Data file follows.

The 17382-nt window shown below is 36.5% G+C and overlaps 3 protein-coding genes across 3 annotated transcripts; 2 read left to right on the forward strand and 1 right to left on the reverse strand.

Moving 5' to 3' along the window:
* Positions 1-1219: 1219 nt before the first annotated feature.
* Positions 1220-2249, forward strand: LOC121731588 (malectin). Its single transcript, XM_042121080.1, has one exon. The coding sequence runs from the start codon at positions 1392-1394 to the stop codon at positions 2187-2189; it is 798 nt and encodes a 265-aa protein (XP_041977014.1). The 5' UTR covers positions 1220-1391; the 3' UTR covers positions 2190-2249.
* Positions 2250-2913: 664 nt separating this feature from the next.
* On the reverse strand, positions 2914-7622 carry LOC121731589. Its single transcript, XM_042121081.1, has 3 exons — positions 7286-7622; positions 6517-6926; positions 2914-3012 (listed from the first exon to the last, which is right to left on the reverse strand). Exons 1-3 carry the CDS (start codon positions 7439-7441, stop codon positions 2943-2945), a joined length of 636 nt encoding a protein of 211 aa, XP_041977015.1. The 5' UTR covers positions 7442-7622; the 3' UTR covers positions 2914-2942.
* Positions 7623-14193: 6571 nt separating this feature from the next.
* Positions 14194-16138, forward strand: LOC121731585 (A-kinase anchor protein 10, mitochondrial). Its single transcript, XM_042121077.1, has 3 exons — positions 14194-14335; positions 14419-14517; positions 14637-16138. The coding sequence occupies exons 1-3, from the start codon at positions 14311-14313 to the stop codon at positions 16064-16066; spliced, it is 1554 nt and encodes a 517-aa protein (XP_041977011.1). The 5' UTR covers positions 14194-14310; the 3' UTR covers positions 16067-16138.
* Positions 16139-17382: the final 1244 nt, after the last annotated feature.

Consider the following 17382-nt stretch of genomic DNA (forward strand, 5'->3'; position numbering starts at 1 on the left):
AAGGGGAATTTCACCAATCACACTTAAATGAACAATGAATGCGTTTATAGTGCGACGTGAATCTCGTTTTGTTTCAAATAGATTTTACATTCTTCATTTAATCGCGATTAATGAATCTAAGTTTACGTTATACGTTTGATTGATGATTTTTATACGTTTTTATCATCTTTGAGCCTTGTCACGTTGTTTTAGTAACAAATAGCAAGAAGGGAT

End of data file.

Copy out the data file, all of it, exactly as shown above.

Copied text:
The 17382-nt window shown below is 36.5% G+C and overlaps 3 protein-coding genes across 3 annotated transcripts; 2 read left to right on the forward strand and 1 right to left on the reverse strand.

Moving 5' to 3' along the window:
* Positions 1-1219: 1219 nt before the first annotated feature.
* Positions 1220-2249, forward strand: LOC121731588 (malectin). Its single transcript, XM_042121080.1, has one exon. The coding sequence runs from the start codon at positions 1392-1394 to the stop codon at positions 2187-2189; it is 798 nt and encodes a 265-aa protein (XP_041977014.1). The 5' UTR covers positions 1220-1391; the 3' UTR covers positions 2190-2249.
* Positions 2250-2913: 664 nt separating this feature from the next.
* On the reverse strand, positions 2914-7622 carry LOC121731589. Its single transcript, XM_042121081.1, has 3 exons — positions 7286-7622; positions 6517-6926; positions 2914-3012 (listed from the first exon to the last, which is right to left on the reverse strand). Exons 1-3 carry the CDS (start codon positions 7439-7441, stop codon positions 2943-2945), a joined length of 636 nt encoding a protein of 211 aa, XP_041977015.1. The 5' UTR covers positions 7442-7622; the 3' UTR covers positions 2914-2942.
* Positions 7623-14193: 6571 nt separating this feature from the next.
* Positions 14194-16138, forward strand: LOC121731585 (A-kinase anchor protein 10, mitochondrial). Its single transcript, XM_042121077.1, has 3 exons — positions 14194-14335; positions 14419-14517; positions 14637-16138. The coding sequence occupies exons 1-3, from the start codon at positions 14311-14313 to the stop codon at positions 16064-16066; spliced, it is 1554 nt and encodes a 517-aa protein (XP_041977011.1). The 5' UTR covers positions 14194-14310; the 3' UTR covers positions 16067-16138.
* Positions 16139-17382: the final 1244 nt, after the last annotated feature.

Consider the following 17382-nt stretch of genomic DNA (forward strand, 5'->3'; position numbering starts at 1 on the left):
AAGGGGAATTTCACCAATCACACTTAAATGAACAATGAATGCGTTTATAGTGCGACGTGAATCTCGTTTTGTTTCAAATAGATTTTACATTCTTCATTTAATCGCGATTAATGAATCTAAGTTTACGTTATACGTTTGATTGATGATTTTTATACGTTTTTATCATCTTTGAGCCTTGTCACGTTGTTTTAGTAACAAATAGCAAGAAGGGAT